Despite being banned by the National Association of Realtors since 2019, pocket listings are on the rise. The New York Times says close to 20% of all homes on the market today are never made available to the public — with the number of pocket listings growing by as much as 63% since 2020 — and that brokers now use encrypted apps to pass around pocket listings in what amounts to a massive shadow market.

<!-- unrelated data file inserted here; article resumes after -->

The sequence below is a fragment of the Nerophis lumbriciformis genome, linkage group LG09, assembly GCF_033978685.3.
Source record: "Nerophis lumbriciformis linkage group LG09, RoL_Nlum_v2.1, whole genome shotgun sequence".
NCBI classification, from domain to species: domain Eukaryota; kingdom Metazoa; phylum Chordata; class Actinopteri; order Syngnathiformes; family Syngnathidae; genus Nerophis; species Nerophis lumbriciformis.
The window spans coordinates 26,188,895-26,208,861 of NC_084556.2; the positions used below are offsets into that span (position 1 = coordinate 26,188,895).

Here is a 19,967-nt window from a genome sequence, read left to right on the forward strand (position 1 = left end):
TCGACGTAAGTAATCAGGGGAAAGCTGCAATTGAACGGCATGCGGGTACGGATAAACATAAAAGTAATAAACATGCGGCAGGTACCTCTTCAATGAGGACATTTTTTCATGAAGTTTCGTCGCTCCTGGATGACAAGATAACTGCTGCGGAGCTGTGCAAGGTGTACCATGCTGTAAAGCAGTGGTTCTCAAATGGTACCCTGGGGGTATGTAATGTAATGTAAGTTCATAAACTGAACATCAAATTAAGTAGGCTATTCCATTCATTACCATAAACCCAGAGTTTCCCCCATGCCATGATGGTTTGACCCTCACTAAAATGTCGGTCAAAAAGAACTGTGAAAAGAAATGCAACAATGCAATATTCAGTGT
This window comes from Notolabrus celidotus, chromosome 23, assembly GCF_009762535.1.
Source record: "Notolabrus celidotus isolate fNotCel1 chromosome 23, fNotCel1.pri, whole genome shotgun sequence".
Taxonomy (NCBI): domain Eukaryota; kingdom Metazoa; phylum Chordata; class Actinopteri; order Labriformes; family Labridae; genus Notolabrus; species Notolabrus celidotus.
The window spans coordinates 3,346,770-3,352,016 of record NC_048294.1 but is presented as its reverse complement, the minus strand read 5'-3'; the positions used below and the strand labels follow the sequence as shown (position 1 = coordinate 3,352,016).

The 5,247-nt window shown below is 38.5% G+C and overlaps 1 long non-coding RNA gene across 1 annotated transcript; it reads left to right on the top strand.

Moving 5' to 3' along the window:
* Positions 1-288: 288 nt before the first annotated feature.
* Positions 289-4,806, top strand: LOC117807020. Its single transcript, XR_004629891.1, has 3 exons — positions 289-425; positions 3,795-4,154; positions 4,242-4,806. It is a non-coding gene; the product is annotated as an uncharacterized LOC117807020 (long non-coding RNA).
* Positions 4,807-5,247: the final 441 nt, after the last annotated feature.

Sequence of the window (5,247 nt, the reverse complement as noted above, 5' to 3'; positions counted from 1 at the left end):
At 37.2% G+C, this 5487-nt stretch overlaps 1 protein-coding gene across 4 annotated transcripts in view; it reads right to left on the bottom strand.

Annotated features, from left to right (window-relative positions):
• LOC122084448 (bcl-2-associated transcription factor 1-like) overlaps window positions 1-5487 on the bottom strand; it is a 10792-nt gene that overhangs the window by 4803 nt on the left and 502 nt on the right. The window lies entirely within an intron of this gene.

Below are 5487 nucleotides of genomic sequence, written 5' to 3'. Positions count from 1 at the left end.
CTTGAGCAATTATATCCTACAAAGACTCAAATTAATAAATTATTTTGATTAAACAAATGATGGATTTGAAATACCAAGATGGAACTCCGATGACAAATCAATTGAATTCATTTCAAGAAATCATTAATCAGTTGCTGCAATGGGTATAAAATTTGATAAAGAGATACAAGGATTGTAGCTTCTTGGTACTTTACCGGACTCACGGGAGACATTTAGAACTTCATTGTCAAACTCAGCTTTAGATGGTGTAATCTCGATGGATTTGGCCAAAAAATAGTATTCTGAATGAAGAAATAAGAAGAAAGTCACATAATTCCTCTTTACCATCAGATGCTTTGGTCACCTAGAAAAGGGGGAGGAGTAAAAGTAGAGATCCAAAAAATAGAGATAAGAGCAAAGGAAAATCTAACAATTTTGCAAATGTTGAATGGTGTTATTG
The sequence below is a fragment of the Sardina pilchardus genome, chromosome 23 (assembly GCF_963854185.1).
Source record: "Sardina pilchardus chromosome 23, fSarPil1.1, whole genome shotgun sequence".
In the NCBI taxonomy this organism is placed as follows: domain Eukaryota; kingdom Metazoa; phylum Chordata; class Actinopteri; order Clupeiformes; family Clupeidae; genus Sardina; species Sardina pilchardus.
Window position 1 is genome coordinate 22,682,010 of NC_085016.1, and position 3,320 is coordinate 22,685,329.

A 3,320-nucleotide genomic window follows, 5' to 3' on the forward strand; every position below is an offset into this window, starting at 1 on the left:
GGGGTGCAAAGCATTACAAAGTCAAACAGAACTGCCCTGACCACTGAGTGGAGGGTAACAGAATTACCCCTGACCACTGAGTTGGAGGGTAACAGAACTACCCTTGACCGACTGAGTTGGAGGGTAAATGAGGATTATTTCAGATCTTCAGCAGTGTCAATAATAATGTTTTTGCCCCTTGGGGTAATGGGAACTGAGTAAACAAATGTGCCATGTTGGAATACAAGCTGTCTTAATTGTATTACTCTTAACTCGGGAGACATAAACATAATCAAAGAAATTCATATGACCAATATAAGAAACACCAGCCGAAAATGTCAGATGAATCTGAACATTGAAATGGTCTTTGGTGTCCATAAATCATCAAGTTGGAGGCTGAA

But this month, the N.A.R. revealed that its failure to enforce its own ban on pocket listings is a focus of an investigation by the Department of Justice’s antitrust division. Legal action is likely some way off, but the potentially prejudicial practice — much like “love letters” — could be on the way out. Which is probably for the best, on multiple fronts. Studies show that pocket listing sells for 6-20% less than publicly listed properties.